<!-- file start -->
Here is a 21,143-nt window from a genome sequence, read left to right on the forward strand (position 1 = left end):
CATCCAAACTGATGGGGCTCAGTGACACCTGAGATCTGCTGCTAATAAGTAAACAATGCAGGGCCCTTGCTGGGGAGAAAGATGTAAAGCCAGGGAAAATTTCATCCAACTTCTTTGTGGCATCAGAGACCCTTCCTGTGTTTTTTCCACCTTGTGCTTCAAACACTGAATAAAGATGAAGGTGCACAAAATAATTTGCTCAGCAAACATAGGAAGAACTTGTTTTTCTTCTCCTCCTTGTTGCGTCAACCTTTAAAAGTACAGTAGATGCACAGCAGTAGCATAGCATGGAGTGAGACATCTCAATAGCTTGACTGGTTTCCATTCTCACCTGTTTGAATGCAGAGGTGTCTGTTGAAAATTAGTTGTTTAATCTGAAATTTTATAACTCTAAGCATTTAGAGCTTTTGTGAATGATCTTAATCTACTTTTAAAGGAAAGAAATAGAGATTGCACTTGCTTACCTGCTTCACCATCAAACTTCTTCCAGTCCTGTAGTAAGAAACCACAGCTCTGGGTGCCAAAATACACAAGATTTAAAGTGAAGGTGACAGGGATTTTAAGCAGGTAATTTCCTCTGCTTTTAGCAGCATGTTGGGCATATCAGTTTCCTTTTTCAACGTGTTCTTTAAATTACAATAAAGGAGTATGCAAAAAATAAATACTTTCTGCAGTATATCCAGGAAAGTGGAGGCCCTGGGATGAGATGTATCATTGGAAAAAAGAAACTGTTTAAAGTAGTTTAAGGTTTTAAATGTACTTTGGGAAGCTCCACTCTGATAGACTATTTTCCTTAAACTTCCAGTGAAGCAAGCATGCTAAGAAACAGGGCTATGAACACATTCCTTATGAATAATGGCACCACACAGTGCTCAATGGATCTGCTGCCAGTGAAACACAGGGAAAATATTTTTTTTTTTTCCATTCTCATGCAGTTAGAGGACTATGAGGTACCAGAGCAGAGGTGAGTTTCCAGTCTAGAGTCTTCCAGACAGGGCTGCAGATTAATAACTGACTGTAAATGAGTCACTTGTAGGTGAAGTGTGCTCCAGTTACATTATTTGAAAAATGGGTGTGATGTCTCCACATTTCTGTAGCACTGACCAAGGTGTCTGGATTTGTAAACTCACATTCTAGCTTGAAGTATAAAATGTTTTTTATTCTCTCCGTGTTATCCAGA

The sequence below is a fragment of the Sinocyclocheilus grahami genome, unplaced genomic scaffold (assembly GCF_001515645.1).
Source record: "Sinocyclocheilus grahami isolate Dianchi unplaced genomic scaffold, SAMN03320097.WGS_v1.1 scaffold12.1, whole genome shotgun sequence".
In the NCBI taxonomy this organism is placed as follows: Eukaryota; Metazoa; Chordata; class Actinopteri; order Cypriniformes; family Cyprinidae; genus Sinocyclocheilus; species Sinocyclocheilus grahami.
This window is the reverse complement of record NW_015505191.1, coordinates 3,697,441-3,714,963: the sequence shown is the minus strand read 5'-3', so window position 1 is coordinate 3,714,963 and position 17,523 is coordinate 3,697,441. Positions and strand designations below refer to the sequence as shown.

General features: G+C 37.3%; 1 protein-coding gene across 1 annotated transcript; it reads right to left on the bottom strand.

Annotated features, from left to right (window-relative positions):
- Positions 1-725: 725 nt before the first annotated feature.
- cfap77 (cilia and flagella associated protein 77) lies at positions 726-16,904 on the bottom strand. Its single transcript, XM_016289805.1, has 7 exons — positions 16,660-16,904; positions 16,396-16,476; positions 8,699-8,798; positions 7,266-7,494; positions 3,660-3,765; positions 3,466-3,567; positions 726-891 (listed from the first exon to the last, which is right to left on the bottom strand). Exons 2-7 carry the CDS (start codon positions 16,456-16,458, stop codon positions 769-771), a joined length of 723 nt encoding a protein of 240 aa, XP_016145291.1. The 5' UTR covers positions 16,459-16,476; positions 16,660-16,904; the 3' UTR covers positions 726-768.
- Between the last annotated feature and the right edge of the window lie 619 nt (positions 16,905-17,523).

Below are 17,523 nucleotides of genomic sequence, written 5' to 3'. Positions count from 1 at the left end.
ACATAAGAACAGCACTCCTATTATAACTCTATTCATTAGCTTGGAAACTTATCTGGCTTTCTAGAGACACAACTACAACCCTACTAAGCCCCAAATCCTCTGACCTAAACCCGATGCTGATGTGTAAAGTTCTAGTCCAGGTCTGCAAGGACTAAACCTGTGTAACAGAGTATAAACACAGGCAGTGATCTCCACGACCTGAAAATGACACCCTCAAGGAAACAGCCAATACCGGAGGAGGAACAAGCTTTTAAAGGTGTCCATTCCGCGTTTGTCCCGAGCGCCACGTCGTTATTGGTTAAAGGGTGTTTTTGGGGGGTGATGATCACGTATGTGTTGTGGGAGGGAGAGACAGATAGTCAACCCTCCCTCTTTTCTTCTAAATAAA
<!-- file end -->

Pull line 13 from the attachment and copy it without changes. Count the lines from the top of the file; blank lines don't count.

ACATAAGAACAGCACTCCTATTATAACTCTATTCATTAGCTTGGAAACTTATCTGGCTTTCTAGAGACACAACTACAACCCTACTAAGCCCCAAATCCTCTGACCTAAACCCGATGCTGATGTGTAAAGTTCTAGTCCAGGTCTGCAAGGACTAAACCTGTGTAACAGAGTATAAACACAGGCAGTGATCTCCACGACCTGAAAATGACACCCTCAAGGAAACAGCCAATACCGGAGGAGGAACAAGCTTTTAAAGGTGTCCATTCCGCGTTTGTCCCGAGCGCCACGTCGTTATTGGTTAAAGGGTGTTTTTGGGGGGTGATGATCACGTATGTGTTGTGGGAGGGAGAGACAGATAGTCAACCCTCCCTCTTTTCTTCTAAATAAA